Wood Veneer Versus Solid Wood

If you’re in the market for wood furniture, you are already familiar with the terms “solid wood” and “wood veneer.” For many years, wood veneers have been considered “wood alternatives,” meaning they were a product of lesser quality. However, today, wooden veneers have a distinctive purpose in high quality furniture items. Though many would have trouble believing it, some veneers will run you considerably more money than a solid wood piece itself and are considered the work of an artisan. What is the difference between wood veneer and solid wood?

The Origins of Veneers

To truly understand the difference between solid wood and wood veneers, it helps to know precisely what wood veneer is. Veneering is achieved by taking very thin slivers of wood and gluing them onto solid pieces of plywood or particle board to make decorative designs. Dating back to ancient Egyptian times, veneering was a common process used to create unique looking pieces of furniture and was even prominently featured on the caskets, known as sarcophagi, for the dead. In our modern world, veneering is a still a very popular practice, finding its way into all kinds of design elements from flooring to cabinetry and more.

The process of veneering is somewhat complicated. The pieces must be peeled directly from a tree trunk or large chunks of wood. To gain the appearance of grain, it is necessary to slice through tree growth rings. Different looks can be achieved by slicing through the blocks at different angles. This task is quite time consuming and requires an expert hand.

To create truly distinctive pieces, many manufacturers use a variety of different wood types and stains to create things that more closely resemble art. An intricate process which can be quite expensive, it is not difficult to understand how wood veneer furniture could run towards the very costly.

By comparison, furniture that is made from solid wood is just that…solid wood…most of the time.

What does this mean?

All pieces of the furniture that are visible on the outside of the piece are comprised of some sort of natural wood. Those particular pieces are guaranteed to be made from solid, natural wood though the remainder of the piece may be comprised of particle board or plywood to make the furniture more affordable. In essence, this means that not all solid wood furniture is actually made completely out of wood.

Advantages and Disadvantages
As with all types of furniture, there are advantages and disadvantages to both solid wood and to wood veneers. Solid wood’s main advantage is that it is highly functional. It will take a beating and is known for its ease of repairs. Though solid wood will scratch, dent, stain, and water stain, all of these issues can be fixed and repair work will cost far less than what it would take to restore wood veneer furniture to its former glory.

But solid wood does have its disadvantages as well. Wood is susceptible to barometric and humidity changes which can cause it to expand and contract, leading to possible cracks. Today’s furniture is often designed to include a system which allows for these environmental shifts without damaging the furniture. It is always recommended to keep wooden furniture out of direct sunlight or close to any source of heat.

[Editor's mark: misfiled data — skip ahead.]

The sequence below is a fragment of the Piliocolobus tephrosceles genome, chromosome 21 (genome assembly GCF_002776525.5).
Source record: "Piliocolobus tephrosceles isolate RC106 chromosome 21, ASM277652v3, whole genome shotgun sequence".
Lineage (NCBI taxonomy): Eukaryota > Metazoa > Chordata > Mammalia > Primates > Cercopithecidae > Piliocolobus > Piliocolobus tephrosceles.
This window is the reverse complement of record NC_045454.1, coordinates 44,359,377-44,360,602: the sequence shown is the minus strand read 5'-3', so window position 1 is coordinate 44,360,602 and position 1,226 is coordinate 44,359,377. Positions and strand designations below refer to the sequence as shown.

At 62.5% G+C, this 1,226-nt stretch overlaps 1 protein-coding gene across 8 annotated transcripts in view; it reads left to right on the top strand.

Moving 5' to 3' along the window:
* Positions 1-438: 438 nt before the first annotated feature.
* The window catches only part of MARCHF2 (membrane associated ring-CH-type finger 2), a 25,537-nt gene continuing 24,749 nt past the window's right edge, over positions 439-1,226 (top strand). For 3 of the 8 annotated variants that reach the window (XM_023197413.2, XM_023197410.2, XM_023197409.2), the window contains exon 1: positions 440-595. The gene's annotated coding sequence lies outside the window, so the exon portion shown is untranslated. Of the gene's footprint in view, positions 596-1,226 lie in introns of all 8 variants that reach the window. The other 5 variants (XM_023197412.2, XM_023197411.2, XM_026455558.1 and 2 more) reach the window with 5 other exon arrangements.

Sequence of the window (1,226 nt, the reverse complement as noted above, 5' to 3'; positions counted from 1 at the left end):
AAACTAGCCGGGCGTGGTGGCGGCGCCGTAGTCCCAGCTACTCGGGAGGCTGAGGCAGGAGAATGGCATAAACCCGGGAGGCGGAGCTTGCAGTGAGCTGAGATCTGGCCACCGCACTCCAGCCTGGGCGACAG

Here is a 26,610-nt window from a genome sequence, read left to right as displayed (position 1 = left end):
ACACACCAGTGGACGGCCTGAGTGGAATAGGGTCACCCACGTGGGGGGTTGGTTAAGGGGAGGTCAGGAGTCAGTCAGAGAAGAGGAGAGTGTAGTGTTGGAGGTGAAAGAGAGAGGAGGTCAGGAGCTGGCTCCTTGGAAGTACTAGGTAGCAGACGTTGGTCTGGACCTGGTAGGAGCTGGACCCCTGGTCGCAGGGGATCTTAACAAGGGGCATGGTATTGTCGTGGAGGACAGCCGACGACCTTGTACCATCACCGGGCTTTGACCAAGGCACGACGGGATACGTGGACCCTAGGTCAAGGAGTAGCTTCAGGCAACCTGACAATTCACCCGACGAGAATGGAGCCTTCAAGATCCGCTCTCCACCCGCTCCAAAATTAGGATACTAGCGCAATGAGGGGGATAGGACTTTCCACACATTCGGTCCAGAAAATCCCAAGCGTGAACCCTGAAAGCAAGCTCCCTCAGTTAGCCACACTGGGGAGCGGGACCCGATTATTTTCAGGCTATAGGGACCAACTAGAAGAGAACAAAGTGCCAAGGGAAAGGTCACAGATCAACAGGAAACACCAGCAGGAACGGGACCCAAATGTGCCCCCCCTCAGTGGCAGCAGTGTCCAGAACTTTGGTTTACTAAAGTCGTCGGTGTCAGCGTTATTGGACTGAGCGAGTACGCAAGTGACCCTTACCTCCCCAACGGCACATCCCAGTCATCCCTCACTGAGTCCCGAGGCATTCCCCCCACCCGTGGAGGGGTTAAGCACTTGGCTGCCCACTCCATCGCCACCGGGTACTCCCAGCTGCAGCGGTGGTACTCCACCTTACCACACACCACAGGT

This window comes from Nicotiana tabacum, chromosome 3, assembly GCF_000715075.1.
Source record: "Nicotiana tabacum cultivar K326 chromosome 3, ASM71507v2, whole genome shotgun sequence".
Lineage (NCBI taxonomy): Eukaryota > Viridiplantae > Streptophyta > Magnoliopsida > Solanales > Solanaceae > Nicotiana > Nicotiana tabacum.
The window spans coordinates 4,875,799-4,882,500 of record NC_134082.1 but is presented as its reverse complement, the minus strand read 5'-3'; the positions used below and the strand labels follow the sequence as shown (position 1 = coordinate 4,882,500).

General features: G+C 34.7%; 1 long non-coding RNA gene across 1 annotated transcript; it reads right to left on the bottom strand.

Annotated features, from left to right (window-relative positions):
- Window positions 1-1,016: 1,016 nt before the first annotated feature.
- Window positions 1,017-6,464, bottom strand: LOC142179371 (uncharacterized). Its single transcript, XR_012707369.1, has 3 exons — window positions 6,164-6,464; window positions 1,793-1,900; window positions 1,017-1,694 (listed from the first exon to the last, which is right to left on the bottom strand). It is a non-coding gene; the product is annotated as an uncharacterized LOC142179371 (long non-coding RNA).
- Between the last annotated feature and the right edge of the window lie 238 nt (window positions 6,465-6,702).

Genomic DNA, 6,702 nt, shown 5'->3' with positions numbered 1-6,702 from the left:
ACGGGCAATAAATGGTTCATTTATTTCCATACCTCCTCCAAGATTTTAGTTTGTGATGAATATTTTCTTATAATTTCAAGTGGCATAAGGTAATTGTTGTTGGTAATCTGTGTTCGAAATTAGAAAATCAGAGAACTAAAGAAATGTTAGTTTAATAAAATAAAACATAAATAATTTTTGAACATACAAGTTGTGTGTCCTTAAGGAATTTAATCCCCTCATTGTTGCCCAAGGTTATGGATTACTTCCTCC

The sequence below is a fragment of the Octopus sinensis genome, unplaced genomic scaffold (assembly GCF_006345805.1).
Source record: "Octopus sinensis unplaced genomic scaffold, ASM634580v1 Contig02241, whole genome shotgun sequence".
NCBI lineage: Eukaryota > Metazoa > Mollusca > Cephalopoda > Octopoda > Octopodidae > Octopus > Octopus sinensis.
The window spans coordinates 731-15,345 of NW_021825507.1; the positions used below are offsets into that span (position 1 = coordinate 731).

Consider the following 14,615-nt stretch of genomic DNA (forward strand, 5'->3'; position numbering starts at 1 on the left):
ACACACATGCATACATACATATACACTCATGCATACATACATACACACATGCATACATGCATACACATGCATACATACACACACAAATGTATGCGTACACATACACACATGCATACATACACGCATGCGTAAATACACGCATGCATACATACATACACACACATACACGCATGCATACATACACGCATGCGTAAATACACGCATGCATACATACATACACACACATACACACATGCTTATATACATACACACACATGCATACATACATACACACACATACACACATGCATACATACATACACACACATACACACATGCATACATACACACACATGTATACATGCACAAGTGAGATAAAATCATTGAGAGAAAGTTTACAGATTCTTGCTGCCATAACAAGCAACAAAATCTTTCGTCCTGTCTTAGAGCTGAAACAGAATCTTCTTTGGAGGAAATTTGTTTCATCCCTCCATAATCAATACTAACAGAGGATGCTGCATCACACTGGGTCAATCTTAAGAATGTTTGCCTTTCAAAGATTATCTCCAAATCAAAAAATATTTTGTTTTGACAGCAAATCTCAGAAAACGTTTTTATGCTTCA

Wooden veneer furniture is comprised of extremely thin layers of wood that are glued together over a base. This gluing of small pieces creates a criss cross design of sorts, making the piece extremely strong. As such, wood veneer furniture is far less likely to crack or split. The veneer glue is waterproof and actually results in a product that is more resilient than solid wood itself.

Veneer furniture is actually incredibly beautiful. Manufacturers of this type of furniture typically reserve logs with the most interesting wood grains and patterns to create their furniture from. Some types of woods which contain designs like burls are not usable for anything else other than veneers, making veneers not only attractive for furniture makers but also practical.

Many people love to add wood veneer furniture to their homes as it is environmentally friendly, making use of trees that might otherwise become waste materials. But in addition to this, veneers open up the doors to a wide variety of interesting design choices.

Unlike its counterpart, solid wood, wooden veneer furniture will not split, warp, or otherwise be affected by seasonal changes, making it long lasting. Repair work is minimal and with regular care the furniture will remain beautiful for many years.

Best of all, wooden veneer products make use of what is known as substrates. Substrates such as plywood and fiberboard become the base for the veneer work. Since these types of materials are formed from trees of lower quality, it is an efficient system to fortify mature tree growth as the lesser quality trees are regularly removed to create products such as particle board.

Of course, it’s not all roses with veneers. Wood veneer is quite thin. Though this is not as much of an issue for the furniture buyer, it poses a considerable problem for the manufacturer. If the furniture maker is careless in his work, he can easily ruin an entire piece simply by sanding through a single piece of veneer.

Veneer can also blister or begin to peel over time. This is typically only seen in very low quality pieces. Today’s furniture manufacturers and retailers focus on pieces created with stronger techniques and materials to produce pieces of exceptional quality and durability.

Wood veneer or solid wood—what’s the best choice?

If you’re looking to add a piece of furniture to your home that’s made of wood, you really can’t go wrong with either choice. When you go shopping, be prepared to discover that that gorgeous wooden veneer coffee table you are admiring might set you back a whole lot more than one constructed from solid wood. Let your tastes and your budget be your guide!